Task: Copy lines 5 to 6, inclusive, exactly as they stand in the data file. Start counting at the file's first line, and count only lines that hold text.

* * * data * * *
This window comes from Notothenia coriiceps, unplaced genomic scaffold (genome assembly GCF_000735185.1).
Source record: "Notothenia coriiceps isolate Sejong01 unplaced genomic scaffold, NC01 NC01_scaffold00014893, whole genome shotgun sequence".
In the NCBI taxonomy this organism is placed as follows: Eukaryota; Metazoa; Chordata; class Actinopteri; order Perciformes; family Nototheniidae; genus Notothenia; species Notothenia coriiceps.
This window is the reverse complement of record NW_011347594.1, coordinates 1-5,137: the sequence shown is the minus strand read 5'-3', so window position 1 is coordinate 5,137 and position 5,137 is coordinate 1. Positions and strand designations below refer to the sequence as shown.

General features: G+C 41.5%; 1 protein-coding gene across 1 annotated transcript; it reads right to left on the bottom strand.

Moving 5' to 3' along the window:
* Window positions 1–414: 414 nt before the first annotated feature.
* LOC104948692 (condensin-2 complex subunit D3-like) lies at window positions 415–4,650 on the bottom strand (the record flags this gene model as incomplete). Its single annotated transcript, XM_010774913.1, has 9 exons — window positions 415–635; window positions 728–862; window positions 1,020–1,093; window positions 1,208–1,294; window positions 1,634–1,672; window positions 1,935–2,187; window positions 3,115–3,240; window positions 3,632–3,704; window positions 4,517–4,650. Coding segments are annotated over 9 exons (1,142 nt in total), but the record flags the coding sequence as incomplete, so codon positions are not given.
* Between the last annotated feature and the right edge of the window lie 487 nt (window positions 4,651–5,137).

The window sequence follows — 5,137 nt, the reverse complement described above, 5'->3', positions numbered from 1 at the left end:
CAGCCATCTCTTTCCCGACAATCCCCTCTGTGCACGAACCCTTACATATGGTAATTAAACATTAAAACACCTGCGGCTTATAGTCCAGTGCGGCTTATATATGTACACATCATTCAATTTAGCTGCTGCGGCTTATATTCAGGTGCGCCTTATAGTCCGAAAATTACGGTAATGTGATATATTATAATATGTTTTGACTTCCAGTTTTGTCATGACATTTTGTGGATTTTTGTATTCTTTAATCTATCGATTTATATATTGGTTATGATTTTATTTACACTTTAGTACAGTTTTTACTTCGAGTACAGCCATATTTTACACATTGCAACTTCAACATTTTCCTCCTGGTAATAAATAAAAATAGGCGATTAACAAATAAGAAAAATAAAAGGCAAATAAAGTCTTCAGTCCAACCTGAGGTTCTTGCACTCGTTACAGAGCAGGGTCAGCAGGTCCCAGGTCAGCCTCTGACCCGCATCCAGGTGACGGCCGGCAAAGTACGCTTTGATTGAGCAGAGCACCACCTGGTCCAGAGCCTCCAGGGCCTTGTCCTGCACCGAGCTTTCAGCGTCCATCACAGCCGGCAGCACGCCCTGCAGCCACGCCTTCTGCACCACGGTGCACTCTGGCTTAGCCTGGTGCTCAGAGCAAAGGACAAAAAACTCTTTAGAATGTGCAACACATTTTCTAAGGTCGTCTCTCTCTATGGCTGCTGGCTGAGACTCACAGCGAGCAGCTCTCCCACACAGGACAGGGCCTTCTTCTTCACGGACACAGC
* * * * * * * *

General features: G+C 41.5%; 1 protein-coding gene across 1 annotated transcript; it reads right to left on the bottom strand.

Moving 5' to 3' along the window: